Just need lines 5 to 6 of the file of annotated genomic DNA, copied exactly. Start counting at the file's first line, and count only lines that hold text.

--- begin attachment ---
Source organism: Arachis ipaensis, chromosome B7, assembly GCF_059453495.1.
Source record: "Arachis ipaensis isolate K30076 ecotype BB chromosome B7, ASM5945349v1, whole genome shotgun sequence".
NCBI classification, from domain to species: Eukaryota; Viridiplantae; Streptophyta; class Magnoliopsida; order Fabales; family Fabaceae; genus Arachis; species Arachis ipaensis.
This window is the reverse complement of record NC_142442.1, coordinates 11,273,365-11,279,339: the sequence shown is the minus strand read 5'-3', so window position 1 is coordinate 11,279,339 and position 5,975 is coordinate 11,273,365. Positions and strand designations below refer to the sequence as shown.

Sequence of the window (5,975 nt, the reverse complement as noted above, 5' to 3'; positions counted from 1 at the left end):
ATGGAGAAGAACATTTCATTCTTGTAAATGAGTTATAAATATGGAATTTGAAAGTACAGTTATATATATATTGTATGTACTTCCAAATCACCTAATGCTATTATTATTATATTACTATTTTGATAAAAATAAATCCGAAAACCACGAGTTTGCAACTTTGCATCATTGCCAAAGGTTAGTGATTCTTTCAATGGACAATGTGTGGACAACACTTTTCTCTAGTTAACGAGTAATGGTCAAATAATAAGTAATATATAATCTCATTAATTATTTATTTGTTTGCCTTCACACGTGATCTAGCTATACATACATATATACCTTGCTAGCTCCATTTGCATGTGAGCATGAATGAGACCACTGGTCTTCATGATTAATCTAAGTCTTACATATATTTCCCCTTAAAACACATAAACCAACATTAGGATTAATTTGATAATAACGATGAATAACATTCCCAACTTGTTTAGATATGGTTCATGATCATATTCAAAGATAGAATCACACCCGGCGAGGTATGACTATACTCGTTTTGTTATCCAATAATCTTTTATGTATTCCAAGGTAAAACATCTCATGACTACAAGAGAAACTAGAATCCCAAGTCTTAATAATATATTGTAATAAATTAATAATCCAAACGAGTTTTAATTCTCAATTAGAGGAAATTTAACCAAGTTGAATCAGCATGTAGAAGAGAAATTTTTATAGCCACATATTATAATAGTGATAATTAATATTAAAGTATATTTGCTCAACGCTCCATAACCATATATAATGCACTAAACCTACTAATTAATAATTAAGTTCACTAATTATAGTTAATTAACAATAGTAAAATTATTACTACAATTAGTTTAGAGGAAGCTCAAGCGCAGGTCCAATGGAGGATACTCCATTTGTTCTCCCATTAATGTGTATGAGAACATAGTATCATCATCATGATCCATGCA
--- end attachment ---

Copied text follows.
Sequence of the window (5,975 nt, the reverse complement as noted above, 5' to 3'; positions counted from 1 at the left end):
ATGGAGAAGAACATTTCATTCTTGTAAATGAGTTATAAATATGGAATTTGAAAGTACAGTTATATATATATTGTATGTACTTCCAAATCACCTAATGCTATTATTATTATATTACTATTTTGATAAAAATAAATCCGAAAACCACGAGTTTGCAACTTTGCATCATTGCCAAAGGTTAGTGATTCTTTCAATGGACAATGTGTGGACAACACTTTTCTCTAGTTAACGAGTAATGGTCAAATAATAAGTAATATATAATCTCATTAATTATTTATTTGTTTGCCTTCACACGTGATCTAGCTATACATACATATATACCTTGCTAGCTCCATTTGCATGTGAGCATGAATGAGACCACTGGTCTTCATGATTAATCTAAGTCTTACATATATTTCCCCTTAAAACACATAAACCAACATTAGGATTAATTTGATAATAACGATGAATAACATTCCCAACTTGTTTAGATATGGTTCATGATCATATTCAAAGATAGAATCACACCCGGCGAGGTATGACTATACTCGTTTTGTTATCCAATAATCTTTTATGTATTCCAAGGTAAAACATCTCATGACTACAAGAGAAACTAGAATCCCAAGTCTTAATAATATATTGTAATAAATTAATAATCCAAACGAGTTTTAATTCTCAATTAGAGGAAATTTAACCAAGTTGAATCAGCATGTAGAAGAGAAATTTTTATAGCCACATATTATAATAGTGATAATTAATATTAAAGTATATTTGCTCAACGCTCCATAACCATATATAATGCACTAAACCTACTAATTAATAATTAAGTTCACTAATTATAGTTAATTAACAATAGTAAAATTATTACTACAATTAGTTTAGAGGAAGCTCAAGCGCAGGTCCAATGGAGGATACTCCATTTGTTCTCCCATTAATGTGTATGAGAACATAGTATCATCATCATGATCCATGCA